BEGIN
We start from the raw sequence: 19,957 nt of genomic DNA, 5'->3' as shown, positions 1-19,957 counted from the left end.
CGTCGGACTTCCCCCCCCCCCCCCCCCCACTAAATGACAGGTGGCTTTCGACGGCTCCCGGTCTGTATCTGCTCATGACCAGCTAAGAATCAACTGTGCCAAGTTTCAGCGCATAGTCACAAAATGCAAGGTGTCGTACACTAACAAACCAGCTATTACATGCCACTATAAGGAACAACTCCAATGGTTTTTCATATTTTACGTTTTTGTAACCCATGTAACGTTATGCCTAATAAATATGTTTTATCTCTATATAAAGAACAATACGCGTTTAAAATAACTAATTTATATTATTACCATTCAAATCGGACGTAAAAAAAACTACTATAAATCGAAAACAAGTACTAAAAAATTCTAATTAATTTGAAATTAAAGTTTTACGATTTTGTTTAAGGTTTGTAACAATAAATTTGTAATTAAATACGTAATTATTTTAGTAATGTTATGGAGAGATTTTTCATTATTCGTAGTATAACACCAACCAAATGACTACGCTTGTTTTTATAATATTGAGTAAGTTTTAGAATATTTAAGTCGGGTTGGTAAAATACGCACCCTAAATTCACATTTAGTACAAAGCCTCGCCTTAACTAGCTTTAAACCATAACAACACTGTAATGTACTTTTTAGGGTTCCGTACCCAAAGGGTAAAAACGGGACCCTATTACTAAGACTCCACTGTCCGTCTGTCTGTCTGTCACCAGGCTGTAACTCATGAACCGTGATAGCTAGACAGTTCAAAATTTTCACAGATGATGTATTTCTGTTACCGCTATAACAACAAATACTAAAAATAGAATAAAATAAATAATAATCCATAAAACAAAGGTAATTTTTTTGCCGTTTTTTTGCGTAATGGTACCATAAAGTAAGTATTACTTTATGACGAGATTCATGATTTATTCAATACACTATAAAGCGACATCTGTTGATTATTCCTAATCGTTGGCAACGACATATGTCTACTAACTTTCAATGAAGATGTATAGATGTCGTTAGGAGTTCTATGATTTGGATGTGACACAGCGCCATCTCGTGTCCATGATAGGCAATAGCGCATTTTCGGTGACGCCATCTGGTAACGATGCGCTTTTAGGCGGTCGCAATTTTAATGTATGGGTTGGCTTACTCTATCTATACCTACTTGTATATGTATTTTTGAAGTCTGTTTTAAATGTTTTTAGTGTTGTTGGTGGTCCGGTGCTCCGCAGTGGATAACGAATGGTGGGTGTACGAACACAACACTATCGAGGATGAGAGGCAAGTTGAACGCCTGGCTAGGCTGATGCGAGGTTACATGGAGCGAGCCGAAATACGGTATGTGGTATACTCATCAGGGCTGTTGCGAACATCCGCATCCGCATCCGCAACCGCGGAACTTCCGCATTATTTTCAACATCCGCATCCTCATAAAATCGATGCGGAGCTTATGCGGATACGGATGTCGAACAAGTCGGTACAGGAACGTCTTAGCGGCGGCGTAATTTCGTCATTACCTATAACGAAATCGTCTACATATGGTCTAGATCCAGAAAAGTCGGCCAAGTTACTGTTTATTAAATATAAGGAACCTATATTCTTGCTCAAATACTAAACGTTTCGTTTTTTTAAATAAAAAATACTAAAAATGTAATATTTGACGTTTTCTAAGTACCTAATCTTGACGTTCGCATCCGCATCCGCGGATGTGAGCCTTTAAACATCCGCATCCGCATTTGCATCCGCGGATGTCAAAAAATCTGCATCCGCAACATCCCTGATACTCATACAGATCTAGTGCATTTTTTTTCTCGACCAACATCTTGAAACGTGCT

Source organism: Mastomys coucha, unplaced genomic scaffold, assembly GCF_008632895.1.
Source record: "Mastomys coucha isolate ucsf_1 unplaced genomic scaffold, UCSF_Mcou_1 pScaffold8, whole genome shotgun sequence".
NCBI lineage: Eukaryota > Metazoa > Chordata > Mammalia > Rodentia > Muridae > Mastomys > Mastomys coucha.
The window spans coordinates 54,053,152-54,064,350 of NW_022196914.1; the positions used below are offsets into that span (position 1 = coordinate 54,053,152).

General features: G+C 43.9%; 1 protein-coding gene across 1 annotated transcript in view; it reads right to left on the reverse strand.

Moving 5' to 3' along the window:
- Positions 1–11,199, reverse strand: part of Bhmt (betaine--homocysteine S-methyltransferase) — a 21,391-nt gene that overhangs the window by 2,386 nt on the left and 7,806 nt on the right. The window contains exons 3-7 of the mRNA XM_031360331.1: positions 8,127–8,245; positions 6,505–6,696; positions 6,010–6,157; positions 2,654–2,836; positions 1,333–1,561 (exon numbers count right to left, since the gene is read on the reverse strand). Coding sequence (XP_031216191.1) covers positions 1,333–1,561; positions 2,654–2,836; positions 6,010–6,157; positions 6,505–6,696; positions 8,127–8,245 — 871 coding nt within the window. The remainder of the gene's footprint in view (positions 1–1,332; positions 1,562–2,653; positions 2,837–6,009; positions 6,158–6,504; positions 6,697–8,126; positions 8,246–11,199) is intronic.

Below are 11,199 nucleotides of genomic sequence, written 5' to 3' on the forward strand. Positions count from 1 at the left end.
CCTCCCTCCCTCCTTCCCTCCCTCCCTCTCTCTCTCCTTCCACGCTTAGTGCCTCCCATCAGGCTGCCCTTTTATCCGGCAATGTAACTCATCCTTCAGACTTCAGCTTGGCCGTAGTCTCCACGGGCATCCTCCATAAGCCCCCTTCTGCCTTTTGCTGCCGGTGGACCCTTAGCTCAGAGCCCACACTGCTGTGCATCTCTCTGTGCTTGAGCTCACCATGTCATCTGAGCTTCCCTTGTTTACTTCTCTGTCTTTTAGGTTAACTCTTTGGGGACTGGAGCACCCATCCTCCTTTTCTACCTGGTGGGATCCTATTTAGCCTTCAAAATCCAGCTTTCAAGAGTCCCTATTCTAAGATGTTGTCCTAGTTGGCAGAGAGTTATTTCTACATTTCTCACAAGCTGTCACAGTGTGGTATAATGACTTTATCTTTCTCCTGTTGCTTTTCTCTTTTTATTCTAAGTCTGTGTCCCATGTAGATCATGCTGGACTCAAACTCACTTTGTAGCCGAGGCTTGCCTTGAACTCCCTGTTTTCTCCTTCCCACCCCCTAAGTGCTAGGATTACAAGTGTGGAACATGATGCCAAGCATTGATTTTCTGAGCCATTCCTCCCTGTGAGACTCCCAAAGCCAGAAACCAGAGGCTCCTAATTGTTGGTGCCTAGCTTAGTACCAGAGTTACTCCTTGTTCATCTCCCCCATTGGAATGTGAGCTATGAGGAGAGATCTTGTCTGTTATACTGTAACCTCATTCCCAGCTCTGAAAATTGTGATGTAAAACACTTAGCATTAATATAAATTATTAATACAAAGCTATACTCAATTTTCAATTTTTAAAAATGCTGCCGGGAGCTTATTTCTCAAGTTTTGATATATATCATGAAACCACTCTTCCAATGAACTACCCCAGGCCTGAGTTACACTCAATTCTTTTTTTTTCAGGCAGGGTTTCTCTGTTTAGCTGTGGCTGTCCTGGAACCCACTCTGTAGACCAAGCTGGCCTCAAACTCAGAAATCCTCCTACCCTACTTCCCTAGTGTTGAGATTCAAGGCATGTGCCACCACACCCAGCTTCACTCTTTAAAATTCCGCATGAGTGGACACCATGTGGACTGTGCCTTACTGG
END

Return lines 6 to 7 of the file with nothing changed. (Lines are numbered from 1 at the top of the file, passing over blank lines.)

The window spans coordinates 54,053,152-54,064,350 of NW_022196914.1; the positions used below are offsets into that span (position 1 = coordinate 54,053,152).

General features: G+C 43.9%; 1 protein-coding gene across 1 annotated transcript in view; it reads right to left on the reverse strand.